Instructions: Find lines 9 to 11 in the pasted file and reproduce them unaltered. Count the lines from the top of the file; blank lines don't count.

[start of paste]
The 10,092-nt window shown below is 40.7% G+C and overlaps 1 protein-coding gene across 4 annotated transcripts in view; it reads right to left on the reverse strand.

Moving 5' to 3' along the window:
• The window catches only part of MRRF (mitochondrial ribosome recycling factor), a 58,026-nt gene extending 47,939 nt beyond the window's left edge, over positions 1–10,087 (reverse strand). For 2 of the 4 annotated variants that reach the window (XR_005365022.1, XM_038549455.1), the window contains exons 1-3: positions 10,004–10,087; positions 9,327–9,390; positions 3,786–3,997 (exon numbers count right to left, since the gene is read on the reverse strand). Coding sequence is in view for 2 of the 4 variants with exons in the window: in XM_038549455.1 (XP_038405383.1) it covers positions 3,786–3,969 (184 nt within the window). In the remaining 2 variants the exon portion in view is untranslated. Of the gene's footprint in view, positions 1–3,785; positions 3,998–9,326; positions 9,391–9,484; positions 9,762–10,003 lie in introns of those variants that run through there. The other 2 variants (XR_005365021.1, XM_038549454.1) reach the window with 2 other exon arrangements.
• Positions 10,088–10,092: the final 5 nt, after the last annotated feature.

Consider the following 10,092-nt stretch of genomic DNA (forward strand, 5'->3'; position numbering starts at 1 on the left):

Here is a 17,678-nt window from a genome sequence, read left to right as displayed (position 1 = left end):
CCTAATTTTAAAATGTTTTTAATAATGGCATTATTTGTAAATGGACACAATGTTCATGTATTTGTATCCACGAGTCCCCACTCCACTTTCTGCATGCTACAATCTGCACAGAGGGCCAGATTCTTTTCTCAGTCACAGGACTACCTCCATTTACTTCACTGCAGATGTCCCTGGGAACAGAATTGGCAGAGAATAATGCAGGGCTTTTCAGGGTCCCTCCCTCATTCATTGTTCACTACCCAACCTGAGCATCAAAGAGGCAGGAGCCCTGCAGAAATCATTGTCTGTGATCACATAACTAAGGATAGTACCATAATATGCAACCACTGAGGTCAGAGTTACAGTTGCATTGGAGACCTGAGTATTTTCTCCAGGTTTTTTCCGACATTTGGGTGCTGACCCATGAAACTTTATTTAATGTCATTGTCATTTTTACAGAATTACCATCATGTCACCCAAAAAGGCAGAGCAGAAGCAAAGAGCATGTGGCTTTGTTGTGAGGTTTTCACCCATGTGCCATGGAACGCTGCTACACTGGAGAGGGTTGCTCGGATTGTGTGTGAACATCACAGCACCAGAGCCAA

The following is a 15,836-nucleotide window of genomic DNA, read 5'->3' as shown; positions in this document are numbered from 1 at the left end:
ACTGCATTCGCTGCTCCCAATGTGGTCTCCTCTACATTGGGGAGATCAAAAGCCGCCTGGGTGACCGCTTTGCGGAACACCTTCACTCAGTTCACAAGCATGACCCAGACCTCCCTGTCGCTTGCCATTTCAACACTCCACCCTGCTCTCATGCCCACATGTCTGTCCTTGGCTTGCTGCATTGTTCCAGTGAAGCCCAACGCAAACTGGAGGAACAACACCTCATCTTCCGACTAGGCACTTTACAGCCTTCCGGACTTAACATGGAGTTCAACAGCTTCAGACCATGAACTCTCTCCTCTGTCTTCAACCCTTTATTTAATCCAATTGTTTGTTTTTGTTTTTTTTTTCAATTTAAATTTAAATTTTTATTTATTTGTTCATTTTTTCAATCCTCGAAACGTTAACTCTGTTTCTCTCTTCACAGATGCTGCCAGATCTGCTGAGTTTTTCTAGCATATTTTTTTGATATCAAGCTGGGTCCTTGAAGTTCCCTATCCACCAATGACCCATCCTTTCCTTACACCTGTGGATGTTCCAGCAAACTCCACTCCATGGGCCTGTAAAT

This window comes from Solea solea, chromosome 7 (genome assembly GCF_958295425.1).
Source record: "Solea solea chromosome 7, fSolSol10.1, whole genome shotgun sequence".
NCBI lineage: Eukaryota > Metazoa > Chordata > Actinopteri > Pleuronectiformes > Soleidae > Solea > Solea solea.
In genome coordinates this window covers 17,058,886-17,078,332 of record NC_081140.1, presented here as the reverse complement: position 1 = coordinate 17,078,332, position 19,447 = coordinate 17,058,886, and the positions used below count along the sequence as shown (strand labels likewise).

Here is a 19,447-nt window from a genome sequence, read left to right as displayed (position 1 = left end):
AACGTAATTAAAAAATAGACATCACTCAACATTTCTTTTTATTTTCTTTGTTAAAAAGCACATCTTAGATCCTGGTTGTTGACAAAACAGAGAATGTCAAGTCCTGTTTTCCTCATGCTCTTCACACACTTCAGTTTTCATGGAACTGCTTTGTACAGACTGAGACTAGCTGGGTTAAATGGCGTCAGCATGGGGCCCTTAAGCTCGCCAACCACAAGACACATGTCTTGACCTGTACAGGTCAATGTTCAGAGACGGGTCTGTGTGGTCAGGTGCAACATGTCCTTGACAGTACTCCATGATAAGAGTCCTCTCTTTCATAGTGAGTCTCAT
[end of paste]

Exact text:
ACTGCATTCGCTGCTCCCAATGTGGTCTCCTCTACATTGGGGAGATCAAAAGCCGCCTGGGTGACCGCTTTGCGGAACACCTTCACTCAGTTCACAAGCATGACCCAGACCTCCCTGTCGCTTGCCATTTCAACACTCCACCCTGCTCTCATGCCCACATGTCTGTCCTTGGCTTGCTGCATTGTTCCAGTGAAGCCCAACGCAAACTGGAGGAACAACACCTCATCTTCCGACTAGGCACTTTACAGCCTTCCGGACTTAACATGGAGTTCAACAGCTTCAGACCATGAACTCTCTCCTCTGTCTTCAACCCTTTATTTAATCCAATTGTTTGTTTTTGTTTTTTTTTTCAATTTAAATTTAAATTTTTATTTATTTGTTCATTTTTTCAATCCTCGAAACGTTAACTCTGTTTCTCTCTTCACAGATGCTGCCAGATCTGCTGAGTTTTTCTAGCATATTTTTTTGATATCAAGCTGGGTCCTTGAAGTTCCCTATCCACCAATGACCCATCCTTTCCTTACACCTGTGGATGTTCCAGCAAACTCCACTCCATGGGCCTGTAAAT

This window comes from Solea solea, chromosome 7 (genome assembly GCF_958295425.1).
Source record: "Solea solea chromosome 7, fSolSol10.1, whole genome shotgun sequence".